Tonight is the second to last performance of the annual revival of ‘Die Fledermaus’ at the Budapest Opera.
http://www.opera.hu
I am having a blast with this operetta (I’d rather call it an opera) and tons of fun working with many great Hungarian singers.

All day today I stayed home and studied “The Abduction from the Seraglio” by Mozart. As I mentioned it several times before, it is great fun to re-discover a piece of music or a complete opera for yourself by studying it again in depth. All I am going to say is: go and listen to the quartet from the end of Act 2 (#16)! It is amazing how Mozart can put interpersonal drama into music. In just one long(er) musical number one can experience trouble and resolution, and see two couples get back together.
By studying Mozart again I understand more of “Die Fledermaus”, too. Johann Strauss II learned a whole lot from Wolfgang Amadeus in how to write an ensemble and how to create drama on stage by words and music. Both operas are comic operas but they are definitely not “light”!
I am looking forward to the concert version of “Abduction” with the Huntsville Symphony in just 10 days.
http://www.hso.org

I finished editing the parts for my Clarinet Symphony. Tomorrow I am meeting with the two clarinet soloists for the first time. I am looking forward to the World Premiere on February 3 with the Radio Symphony.

Good news is in the making for Georgia Bottoms, A Comic Opera of the Modern South, and also there is a prospect for a new stage work of which I will be posting as soon as things become serious. I will be getting back to composing music for an animated movie, so my days are busy as ever.

Thanks for reading and stay tuned in 2016!
Happy New Year!

Escape from LAX (Notes From Before Christmas)

My preparation for the Holidays included a couple of piano-stage rehearsals for “Die Fledermaus” by Johann Strauss. I am conducting 9 performances of this production, two of them on December 31, at the Budapest Opera. The New Year’s Eve performance, traditionally is going to be a big party with surprise musical guests appearing in the ball scene in Act 2. (Sorry, but I am not allowed to reveal who they actually are.)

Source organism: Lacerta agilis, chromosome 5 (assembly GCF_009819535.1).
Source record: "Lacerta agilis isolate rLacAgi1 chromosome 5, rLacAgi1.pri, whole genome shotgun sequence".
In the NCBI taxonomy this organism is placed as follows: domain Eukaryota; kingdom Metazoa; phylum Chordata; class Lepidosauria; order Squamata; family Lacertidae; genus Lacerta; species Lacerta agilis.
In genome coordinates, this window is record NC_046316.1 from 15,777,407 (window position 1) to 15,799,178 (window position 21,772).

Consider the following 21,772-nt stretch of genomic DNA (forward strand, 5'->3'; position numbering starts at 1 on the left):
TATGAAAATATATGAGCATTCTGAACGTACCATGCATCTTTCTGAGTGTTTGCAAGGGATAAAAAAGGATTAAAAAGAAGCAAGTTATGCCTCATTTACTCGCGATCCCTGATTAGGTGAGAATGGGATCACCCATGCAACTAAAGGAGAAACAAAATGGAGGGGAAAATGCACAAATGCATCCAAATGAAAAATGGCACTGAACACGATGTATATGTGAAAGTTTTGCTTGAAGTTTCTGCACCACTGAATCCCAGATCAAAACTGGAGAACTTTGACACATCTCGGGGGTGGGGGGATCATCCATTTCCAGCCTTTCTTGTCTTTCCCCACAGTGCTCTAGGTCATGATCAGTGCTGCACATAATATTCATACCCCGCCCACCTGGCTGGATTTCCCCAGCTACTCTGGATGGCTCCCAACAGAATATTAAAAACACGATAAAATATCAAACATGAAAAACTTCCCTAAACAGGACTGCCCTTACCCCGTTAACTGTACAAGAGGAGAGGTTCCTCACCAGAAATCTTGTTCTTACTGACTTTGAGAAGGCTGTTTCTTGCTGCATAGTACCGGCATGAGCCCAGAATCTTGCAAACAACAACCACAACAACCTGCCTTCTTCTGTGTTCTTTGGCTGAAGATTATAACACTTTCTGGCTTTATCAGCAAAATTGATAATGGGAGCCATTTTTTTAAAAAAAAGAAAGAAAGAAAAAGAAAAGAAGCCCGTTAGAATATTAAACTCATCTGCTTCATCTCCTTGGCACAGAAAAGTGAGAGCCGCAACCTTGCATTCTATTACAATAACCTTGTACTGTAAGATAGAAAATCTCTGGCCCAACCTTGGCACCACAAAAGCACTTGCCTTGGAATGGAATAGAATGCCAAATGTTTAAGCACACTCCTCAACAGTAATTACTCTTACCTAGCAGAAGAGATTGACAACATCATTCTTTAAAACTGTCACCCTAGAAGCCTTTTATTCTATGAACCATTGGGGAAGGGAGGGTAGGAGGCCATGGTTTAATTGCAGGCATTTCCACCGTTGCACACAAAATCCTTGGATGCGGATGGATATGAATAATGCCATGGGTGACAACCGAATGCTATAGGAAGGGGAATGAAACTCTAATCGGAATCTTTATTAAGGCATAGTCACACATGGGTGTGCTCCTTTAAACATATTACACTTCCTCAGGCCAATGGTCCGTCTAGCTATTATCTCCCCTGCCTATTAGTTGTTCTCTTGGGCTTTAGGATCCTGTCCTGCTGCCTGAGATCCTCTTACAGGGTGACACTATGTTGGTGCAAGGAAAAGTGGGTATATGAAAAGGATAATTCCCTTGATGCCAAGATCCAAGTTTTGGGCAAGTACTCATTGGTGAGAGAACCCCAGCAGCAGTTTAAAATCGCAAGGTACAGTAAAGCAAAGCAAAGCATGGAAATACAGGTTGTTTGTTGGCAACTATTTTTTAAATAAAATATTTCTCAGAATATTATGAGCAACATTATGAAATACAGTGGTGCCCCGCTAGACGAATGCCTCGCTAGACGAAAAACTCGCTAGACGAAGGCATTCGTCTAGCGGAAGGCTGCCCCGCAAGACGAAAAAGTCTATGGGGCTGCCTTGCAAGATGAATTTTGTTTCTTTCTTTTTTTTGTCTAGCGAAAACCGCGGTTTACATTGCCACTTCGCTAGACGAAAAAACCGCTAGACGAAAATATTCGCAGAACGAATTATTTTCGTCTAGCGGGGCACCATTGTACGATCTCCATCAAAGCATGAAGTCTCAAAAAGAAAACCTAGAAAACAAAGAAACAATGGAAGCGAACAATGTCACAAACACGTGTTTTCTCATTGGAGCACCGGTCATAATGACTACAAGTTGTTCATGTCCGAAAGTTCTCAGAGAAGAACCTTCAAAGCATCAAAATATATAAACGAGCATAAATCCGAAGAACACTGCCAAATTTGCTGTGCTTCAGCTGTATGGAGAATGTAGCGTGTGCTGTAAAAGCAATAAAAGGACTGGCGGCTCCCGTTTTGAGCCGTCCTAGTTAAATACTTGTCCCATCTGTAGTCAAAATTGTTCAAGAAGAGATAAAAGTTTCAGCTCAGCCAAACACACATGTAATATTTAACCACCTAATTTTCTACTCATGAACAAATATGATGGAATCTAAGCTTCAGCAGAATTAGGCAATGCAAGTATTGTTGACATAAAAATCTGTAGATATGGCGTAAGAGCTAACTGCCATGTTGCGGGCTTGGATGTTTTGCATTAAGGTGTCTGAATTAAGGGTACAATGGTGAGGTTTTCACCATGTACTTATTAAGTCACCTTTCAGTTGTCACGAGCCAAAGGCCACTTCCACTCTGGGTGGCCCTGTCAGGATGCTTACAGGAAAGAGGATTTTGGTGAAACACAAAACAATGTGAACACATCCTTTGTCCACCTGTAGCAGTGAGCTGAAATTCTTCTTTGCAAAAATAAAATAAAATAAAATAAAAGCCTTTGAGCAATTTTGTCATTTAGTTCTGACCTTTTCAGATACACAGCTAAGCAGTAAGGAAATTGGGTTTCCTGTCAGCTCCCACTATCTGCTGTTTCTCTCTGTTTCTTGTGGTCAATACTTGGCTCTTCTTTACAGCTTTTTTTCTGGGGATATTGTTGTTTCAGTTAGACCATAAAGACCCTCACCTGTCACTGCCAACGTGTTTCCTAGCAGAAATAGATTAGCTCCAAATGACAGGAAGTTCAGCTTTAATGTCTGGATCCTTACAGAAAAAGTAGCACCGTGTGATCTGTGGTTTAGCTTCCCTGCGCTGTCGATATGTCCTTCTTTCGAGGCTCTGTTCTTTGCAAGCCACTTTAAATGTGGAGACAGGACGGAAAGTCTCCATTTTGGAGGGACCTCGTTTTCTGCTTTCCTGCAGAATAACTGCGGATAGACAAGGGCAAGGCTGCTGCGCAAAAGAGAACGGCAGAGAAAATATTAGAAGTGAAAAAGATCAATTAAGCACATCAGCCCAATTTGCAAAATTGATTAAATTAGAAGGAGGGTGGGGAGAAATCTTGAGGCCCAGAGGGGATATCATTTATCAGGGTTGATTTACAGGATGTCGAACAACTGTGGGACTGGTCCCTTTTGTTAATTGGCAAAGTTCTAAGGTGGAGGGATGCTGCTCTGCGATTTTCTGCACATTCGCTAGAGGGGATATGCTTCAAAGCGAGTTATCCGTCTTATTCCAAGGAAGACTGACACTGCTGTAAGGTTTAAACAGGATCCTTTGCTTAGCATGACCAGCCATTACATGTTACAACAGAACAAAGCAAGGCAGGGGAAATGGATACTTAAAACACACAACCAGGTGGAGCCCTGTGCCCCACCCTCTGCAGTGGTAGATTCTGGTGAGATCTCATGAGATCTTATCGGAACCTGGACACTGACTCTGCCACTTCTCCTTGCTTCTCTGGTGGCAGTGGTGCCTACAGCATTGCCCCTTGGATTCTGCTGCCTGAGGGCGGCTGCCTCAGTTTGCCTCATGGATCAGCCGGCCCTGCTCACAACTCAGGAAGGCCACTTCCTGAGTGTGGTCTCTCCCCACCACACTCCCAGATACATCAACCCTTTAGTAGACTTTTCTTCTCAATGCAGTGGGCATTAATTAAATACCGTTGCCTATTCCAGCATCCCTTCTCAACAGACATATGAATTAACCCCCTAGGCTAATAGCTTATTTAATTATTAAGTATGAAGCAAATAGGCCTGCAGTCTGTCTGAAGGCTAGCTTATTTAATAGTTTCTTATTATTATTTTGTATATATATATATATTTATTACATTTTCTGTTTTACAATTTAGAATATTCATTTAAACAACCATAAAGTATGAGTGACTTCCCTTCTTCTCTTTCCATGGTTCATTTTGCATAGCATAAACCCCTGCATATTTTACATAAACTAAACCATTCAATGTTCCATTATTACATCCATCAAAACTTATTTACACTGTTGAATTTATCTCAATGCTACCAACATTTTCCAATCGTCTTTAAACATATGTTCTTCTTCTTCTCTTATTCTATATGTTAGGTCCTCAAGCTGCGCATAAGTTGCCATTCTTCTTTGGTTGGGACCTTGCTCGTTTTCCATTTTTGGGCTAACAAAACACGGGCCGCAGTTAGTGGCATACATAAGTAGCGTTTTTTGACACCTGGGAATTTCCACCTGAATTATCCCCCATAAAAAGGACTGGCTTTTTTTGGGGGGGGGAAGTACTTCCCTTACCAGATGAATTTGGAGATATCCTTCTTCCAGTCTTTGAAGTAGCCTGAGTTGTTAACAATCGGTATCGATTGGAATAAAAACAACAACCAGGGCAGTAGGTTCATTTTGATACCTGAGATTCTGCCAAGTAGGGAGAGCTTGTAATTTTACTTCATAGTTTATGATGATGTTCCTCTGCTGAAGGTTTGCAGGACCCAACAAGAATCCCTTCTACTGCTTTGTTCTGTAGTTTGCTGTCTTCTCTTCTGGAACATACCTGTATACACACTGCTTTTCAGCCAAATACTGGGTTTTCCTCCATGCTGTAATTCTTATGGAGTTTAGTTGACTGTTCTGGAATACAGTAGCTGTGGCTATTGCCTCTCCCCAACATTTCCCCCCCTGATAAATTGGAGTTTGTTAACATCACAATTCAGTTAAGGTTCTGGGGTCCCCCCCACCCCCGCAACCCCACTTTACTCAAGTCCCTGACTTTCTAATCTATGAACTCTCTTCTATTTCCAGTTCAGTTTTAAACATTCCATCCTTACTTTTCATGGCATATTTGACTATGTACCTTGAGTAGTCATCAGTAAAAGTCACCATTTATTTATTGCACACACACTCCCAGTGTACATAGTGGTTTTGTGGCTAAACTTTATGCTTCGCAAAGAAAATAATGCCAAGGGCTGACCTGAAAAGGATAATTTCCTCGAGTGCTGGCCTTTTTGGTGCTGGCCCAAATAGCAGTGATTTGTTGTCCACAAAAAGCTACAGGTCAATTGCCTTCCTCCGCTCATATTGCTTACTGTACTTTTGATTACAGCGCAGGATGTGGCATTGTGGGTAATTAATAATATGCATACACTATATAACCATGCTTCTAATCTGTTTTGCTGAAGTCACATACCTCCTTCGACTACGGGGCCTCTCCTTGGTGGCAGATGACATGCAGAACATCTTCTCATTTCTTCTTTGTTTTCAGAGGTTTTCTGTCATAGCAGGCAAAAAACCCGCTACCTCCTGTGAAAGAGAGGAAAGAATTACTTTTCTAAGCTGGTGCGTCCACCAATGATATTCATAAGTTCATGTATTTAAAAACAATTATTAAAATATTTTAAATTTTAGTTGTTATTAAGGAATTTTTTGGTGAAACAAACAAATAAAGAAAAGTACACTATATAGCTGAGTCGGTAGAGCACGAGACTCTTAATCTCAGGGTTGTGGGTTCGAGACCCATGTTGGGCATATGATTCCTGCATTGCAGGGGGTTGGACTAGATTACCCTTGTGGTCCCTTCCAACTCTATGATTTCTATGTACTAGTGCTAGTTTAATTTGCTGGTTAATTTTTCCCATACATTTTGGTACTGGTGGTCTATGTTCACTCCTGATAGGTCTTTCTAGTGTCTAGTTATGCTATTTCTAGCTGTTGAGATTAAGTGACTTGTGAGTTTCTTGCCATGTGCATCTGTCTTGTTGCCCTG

Read about the Budapest “Die Fledermaus” performances here:
http://www.opera.hu

I have had my own Nightmare Before Christmas. I believe it is enough to say that the route of my European flight looked like this: LAX-CDG-BUD. The layout of the Los Angeles Airport reminds me of the 1996 sci-fi action movie “Escape from L.A.” You need serious survival skills to get from one terminal to the other, and you need all the help of the internet to figure out which lounge to use at the the international terminal if you are a Sky Team frequent flier. LAX is still stuck in the last century. They are yet to figure out how useful automatic light rails are let alone simple but clear signs to point you to the direction you are going. At Charles de Gaulle International Airport there is now at least a new automated light rail running between terminals. Make no mistake, there is still plenty of room left there to make for a nice jogging exercise if one wants to catch a connection while one’s suitcase is not being transferred despite a nice, bright yellow “Priority” tag.

Since concluding my Resident Conductor tenure with the Oregon Symphony (2012) I have not had the opportunity to conduct Christmas music or any other Holiday favorites. To be completely honest I get just enough of this type of music by spending a few hours shopping at department stores. I remember a French department store staff going on strike a few years back saying that nobody should be exposed to the same 7 songs for 8-12 hours a day. What can I say, I am totally with those guys! At the same time however, having the Oregon Symphony play some of the Christmas music arrangements I made for them definitely puts me in the right Holiday spirit. Thanks for my friends and former colleagues for sharing this info with me every December! 🙂

I wish You All a successful, low stress few days leading up to Christmas and a Blessed, Wonderful Holiday Season!

WOW Verdi

Sure I know, Verdi was a genius. I have always known that. Everybody knows that. When you are studying one of his operas however it all just hits you again. I have not done a fully staged Verdi for years (I was fortunate to do ‘Un ballo in maschera’ at the Montreal Opera) but now it is time again. I will be conducting four performances of ‘Don Carlo’ at the Budapest Opera (Erkel Theater) at the end of November and first week of December. Amazing ideas, inventive harmonies, unparalleled characters, genius orchestration. I am having an amazing time just studying it.